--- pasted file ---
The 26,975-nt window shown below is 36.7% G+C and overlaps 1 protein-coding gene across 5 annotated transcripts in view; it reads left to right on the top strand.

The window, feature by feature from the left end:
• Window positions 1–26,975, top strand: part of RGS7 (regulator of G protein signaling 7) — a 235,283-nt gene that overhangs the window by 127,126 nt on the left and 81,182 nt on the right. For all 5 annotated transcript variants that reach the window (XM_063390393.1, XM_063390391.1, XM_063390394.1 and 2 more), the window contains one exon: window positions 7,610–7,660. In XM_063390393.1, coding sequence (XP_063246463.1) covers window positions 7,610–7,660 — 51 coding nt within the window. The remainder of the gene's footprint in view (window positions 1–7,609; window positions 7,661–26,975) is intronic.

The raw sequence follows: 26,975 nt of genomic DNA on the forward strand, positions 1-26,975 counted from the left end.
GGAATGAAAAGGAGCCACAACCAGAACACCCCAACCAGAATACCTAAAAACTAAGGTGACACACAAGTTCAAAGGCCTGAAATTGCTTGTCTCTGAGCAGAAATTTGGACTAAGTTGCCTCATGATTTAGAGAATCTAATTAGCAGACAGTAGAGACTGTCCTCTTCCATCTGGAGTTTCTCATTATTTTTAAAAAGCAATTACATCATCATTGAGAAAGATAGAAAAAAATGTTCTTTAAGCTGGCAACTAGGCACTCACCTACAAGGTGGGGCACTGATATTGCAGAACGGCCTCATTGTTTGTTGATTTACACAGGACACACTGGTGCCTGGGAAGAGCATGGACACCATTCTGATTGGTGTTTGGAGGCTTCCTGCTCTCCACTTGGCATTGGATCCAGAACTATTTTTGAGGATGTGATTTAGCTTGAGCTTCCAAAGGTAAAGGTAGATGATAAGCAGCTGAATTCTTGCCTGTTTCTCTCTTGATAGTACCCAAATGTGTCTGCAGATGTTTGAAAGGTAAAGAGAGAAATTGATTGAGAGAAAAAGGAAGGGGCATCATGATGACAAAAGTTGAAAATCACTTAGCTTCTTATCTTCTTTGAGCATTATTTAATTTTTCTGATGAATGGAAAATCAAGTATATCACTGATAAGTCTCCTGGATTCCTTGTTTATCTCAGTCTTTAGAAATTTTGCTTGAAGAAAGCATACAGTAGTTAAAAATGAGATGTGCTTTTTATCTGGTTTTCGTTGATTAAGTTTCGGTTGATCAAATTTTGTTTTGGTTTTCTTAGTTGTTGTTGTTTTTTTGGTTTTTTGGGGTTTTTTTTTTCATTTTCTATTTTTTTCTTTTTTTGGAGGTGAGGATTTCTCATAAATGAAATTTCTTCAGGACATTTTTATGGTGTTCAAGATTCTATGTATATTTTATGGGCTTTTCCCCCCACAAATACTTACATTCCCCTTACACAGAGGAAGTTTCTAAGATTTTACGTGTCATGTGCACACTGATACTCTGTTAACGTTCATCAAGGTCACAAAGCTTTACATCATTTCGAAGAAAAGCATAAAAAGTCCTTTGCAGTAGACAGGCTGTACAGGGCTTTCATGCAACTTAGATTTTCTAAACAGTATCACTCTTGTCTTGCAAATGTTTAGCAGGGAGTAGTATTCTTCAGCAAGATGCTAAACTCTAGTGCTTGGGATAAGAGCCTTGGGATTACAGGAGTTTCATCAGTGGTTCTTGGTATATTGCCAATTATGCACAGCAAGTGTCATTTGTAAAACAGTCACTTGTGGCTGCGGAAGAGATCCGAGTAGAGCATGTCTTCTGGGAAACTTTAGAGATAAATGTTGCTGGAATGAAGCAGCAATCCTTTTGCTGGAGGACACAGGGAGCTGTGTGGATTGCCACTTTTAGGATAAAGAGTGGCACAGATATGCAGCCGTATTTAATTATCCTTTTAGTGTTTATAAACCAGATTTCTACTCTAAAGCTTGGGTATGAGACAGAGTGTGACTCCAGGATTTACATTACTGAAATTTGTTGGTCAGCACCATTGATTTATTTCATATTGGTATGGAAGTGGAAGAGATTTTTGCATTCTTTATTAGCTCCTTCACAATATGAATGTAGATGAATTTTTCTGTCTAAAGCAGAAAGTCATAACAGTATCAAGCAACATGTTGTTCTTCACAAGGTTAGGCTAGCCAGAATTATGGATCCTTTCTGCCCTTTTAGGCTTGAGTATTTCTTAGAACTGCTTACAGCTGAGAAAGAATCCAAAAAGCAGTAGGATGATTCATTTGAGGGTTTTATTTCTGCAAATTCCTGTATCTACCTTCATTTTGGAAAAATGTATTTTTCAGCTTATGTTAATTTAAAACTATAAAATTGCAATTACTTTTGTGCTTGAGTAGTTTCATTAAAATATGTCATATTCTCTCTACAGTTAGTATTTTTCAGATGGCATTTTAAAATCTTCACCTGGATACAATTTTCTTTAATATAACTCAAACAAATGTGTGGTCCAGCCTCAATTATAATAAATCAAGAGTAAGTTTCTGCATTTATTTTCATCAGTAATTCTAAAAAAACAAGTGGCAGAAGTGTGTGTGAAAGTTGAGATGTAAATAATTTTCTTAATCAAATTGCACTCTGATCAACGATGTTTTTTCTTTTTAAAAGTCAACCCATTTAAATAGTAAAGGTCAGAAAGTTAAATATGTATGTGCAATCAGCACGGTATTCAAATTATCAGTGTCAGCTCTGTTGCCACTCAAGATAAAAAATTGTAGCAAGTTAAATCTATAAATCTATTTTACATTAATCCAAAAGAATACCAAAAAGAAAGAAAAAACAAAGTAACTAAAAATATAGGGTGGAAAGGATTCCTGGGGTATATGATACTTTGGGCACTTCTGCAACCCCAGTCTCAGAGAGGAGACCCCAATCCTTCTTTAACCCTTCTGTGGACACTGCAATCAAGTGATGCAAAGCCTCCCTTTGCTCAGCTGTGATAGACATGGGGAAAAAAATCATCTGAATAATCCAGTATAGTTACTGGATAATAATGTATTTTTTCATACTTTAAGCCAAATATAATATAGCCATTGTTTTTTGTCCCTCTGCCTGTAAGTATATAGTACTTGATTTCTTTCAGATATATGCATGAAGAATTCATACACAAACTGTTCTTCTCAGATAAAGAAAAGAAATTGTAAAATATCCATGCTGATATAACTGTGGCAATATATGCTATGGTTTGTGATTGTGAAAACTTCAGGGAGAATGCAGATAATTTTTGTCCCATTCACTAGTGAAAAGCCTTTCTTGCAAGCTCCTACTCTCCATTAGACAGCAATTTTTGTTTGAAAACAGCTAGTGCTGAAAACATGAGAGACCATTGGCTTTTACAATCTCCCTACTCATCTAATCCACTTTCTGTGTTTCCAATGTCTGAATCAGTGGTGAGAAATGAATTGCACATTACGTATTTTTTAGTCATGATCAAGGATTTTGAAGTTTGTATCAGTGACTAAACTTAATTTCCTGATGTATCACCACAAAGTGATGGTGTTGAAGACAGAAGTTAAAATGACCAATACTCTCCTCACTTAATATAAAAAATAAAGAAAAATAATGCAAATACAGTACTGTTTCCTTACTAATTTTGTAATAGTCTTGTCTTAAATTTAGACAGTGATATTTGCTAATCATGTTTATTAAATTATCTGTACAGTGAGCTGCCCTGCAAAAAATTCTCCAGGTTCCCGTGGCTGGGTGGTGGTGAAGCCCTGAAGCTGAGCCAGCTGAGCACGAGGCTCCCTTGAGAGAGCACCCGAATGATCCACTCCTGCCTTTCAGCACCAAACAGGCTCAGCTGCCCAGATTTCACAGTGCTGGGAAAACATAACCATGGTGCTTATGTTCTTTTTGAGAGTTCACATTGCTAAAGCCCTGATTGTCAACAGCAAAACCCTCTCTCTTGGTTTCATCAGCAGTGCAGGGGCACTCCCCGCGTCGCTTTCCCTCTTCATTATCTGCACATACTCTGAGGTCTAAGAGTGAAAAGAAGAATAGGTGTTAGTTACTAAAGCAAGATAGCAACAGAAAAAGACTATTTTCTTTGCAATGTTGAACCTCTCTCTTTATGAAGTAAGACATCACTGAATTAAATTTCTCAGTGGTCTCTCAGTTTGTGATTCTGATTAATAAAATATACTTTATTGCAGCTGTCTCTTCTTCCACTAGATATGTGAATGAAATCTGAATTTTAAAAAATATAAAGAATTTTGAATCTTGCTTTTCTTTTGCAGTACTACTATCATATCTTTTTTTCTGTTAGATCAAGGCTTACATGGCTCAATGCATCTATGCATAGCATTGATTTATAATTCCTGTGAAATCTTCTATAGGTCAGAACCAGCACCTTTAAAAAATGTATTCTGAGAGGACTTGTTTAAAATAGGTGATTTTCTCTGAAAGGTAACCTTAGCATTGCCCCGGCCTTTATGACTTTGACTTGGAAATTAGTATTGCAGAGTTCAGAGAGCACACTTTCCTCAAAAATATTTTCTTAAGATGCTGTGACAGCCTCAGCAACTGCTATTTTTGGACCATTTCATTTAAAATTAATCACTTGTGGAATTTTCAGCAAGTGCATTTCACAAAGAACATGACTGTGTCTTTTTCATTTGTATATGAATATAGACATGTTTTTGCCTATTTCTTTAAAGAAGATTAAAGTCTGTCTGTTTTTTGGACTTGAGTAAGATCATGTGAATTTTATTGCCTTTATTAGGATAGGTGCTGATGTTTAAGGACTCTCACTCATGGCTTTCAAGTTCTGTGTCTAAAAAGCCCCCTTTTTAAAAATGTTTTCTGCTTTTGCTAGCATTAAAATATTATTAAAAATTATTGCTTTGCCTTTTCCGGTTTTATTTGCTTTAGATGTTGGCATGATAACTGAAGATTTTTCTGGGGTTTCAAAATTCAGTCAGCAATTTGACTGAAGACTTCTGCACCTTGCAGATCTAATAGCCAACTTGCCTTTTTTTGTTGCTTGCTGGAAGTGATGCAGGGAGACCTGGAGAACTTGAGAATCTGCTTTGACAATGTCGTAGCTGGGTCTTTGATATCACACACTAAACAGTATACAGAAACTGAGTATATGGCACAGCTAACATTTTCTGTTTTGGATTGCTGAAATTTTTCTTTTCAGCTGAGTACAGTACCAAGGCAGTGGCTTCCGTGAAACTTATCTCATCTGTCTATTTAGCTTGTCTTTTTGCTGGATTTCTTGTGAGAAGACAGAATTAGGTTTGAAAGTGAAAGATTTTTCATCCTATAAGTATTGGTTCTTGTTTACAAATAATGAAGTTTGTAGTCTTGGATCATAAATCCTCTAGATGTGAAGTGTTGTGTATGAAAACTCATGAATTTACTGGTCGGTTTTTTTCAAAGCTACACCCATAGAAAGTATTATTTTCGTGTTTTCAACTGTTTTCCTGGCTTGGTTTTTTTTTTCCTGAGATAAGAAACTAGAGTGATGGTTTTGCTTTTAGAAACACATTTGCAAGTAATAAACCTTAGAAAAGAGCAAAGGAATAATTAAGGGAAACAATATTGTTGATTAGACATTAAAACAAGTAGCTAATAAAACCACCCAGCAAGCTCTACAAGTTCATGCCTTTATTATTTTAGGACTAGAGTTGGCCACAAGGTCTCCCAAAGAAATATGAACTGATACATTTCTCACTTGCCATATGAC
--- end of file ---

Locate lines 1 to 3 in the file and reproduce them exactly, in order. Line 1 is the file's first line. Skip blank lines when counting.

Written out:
The 26,975-nt window shown below is 36.7% G+C and overlaps 1 protein-coding gene across 5 annotated transcripts in view; it reads left to right on the top strand.

The window, feature by feature from the left end:
• Window positions 1–26,975, top strand: part of RGS7 (regulator of G protein signaling 7) — a 235,283-nt gene that overhangs the window by 127,126 nt on the left and 81,182 nt on the right. For all 5 annotated transcript variants that reach the window (XM_063390393.1, XM_063390391.1, XM_063390394.1 and 2 more), the window contains one exon: window positions 7,610–7,660. In XM_063390393.1, coding sequence (XP_063246463.1) covers window positions 7,610–7,660 — 51 coding nt within the window. The remainder of the gene's footprint in view (window positions 1–7,609; window positions 7,661–26,975) is intronic.